Symptoms (Table 2)
|Variable||Papers||Patients||LR+ (95% CI)||LR− (95%CI)||Sensitivity (95%CI)||Specificity (95%CI)||Posterior SD|
|Dyspnea||6||4772||2.29 (1.31, 3.65)||0.78 (0.57, 0.94)||0.25 (0.18, 0.33)||0.85 (0.75, 0.92)||0.765|
|Trauma||2||3254||1.68 (0.70, 3.00)||0.76 (0.38, 1.12)||0.11 (0.06, 0.18)||0.72 (0.54, 0.87)||0.850|
|Palpitations||4||1713||1.51 (0.59, 3.02)||0.91 (0.66, 1.09)||0.18 (0.11, 0.27)||0.84 (0.72, 0.92)||0.900|
|Supine||2||915||1.42 (0.55, 2.66)||0.82 (0.36, 1.29)||0.17 (0.09, 0.28)||0.66 (0.45, 0.83)||0.987|
|Effort||3||1420||1.36 (0.51, 2.64)||0.91 (0.59, 1.17)||0.14 (0.08, 0.22)||0.78 (0.62, 0.89)||0.887|
|Chest Pain||3||3561||1.18 (0.45, 2.30)||0.96 (0.66, 1.20)||0.12 (0.07, 0.19)||0.77 (0.62, 0.89)||0.886|
|No Prodromes||7||8980||1.10 (0.72, 1.51)||0.93 (0.65, 1.21)||0.09 (0.06, 0.13)||0.58 (0.43, 0.72)||0.810|
CI, confidence interval, SD, standard deviation; Posterior SD is the SD of random effects.
A complaint of dyspnea was predictive (LR+ 2.29, 95%CI [1.31, 3.65]). Other symptoms, including traumatic injury after syncope, palpitations, position, effort, chest pain, and absence of prodromes, had non-significant LR+ and LR−.
Physical Exam (Table 3)
|Variable||Papers||Patients||LR+ (95% CI)||LR− (95%CI)||Sensitivity (95%CI)||Specificity (95%CI)||Posterior SD|
|Hypotension||5||4540||2.62 (1.12, 4.90)||0.82 (0.59, 0.98)||0.25 (0.17, 0.35)||0.89 (0.82, 0.95)||0.936|
|Respiratory Rate||2||4714||2.26 (0.83, 4.44)||0.74 (0.38, 1.04)||0.15 (0.08, 0.24)||0.81 (0.66, 0.92)||0.869|
|Murmur||4||3792||1.86 (0.84, 3.47)||0.83 (0.55, 1.04)||0.20 (0.13, 0.30)||0.82 (0.70, 0.91)||0.873|
|Oxygen||3||1660||1.49 (0.77, 2.46)||0.79 (0.45, 1.12)||0.15 (0.09, 0.22)||0.68 (0.49, 0.84)||0.807|
CI, confidence interval; SD, standard deviation; Posterior SD is the SD of random effects.
Hypotension was variably defined (e.g., systolic blood pressure less than 80–90; see Appendix B [eTable 2]) but identified as a strong predictor (LR+2.62, 95%CI [1.12, 4.90]). Presence of cardiac murmur, rapid respiratory rate, and low oxygen-saturation level were not predictive.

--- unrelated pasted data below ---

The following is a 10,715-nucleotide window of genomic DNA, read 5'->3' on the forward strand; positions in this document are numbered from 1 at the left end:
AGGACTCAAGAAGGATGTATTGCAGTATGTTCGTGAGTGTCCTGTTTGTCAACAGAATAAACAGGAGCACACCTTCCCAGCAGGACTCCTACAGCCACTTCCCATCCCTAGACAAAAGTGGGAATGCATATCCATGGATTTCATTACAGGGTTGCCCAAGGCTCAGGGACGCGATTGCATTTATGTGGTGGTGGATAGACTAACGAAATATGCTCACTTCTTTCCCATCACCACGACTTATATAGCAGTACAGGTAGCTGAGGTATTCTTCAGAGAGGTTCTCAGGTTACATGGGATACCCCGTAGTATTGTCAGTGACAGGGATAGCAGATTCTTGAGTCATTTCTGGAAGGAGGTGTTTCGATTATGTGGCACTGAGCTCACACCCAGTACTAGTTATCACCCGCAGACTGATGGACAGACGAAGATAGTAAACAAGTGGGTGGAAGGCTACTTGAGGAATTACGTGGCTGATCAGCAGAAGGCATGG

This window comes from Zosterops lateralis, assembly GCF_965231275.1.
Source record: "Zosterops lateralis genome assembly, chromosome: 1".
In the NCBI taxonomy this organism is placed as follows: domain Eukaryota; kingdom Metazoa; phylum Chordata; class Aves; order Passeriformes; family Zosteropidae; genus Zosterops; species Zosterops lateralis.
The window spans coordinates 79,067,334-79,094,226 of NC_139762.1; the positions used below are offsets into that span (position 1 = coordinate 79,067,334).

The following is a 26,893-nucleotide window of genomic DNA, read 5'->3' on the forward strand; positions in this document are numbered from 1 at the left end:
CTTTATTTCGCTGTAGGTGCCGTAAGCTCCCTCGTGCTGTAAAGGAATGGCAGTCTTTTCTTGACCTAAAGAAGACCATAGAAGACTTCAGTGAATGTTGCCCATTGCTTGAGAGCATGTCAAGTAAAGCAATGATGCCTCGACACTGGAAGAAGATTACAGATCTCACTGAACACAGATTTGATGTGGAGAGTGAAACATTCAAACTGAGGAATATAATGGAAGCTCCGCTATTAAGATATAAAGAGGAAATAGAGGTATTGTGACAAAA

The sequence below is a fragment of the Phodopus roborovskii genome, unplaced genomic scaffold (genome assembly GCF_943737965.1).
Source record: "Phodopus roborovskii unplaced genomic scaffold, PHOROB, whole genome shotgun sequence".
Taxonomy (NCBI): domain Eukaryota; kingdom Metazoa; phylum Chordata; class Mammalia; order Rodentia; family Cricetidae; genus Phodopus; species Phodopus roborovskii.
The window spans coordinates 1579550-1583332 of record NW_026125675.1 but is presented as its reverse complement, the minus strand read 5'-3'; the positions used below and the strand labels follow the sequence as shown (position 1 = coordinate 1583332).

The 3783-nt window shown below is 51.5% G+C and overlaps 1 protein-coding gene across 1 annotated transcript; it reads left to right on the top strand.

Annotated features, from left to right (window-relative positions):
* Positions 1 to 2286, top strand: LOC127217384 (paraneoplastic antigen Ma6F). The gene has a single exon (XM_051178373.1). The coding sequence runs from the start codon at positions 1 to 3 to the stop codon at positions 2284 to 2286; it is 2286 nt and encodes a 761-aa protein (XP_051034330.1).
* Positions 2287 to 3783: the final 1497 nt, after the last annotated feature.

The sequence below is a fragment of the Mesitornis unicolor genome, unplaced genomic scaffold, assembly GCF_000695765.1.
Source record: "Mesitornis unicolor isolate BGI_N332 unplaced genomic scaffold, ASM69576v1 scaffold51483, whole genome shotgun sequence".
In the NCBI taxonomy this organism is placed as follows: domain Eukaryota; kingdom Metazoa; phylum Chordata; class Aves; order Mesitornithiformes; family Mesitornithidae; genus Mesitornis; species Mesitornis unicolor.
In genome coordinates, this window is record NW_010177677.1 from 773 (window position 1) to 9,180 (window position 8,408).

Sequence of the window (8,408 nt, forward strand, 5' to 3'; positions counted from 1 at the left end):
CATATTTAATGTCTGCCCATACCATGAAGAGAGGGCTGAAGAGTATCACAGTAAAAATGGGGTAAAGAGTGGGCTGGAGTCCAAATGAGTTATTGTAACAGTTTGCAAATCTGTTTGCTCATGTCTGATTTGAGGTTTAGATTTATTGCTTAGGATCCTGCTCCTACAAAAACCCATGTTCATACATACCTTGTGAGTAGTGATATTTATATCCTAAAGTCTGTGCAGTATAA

Tests (Table 4)
|Variable||Papers||Patients||LR+ (95% CI)||LR− (95%CI)||Sensitivity (95%CI)||Specificity (95%CI)||Posterior SD|
|Urea||2||4535||2.86 (1.15, 5.42)||0.57 (0.23, 0.96)||0.20 (0.10, 0.31)||0.79 (0.63, 0.91)||0.946|
|Troponin||3||6952||2.49 (1.36, 4.10)||0.54 (0.26, 0.87)||0.19 (0.11, 0.27)||0.75 (0.59, 0.87)||0.857|
|Creatinine||2||4535||2.43 (0.96, 4.59)||0.65 (0.29, 1.01)||0.16 (0.08, 0.26)||0.78 (0.62, 0.90)||0.913|
|BNP||2||663||2.19 (1.14, 4.00)||0.45 (0.15, 0.91)||0.35 (0.20, 0.50)||0.65 (0.41, 0.84)||0.877|
|Hematocrit||8||9354||2.14 (1.21, 3.43)||0.85 (0.67, 0.97)||0.19 (0.14, 0.26)||0.88 (0.80, 0.93)||0.799|
|ECG||7||5114||1.79 (1.14, 2.63)||0.60 (0.33, 0.92)||0.20 (0.13, 0.28)||0.65 (0.51, 0.78)||1.083|
BNP, b-type natriuretic peptide; ECG, electrocardiogram; CI, confidence interval, SD, standard deviation; Posterior SD is the SD of random effects.
We identified multiple biomarkers predictive of short-term risk; thresholds used to dichotomize test values are presented in Appendix B [eTable 2]. Predictors of increased risk include elevated blood urea nitrogen (LR+ 2.86, 95%CI [1.15, 5.42]), troponin (LR+ 2.49, 95%CI [1.36, 4.10]), B-type natriuretic peptide (LR+ 2.19, 95%CI [1.14, 4.00]), and hematocrit (LR+ 2.14, 95%CI [1.21, 3.43]). A low B-type natriuretic peptide level was associated with reduced risk (LR− 0.45, 95%CI [0.15, 0.91]). The presence or absence of ECG abnormalities (Appendix B [eTable 3]) was modestly predictive (LR+ 1.79, 95%CI [1.14, 2.63]; LR− 0.6, 95%CI [0.33, 0.92]).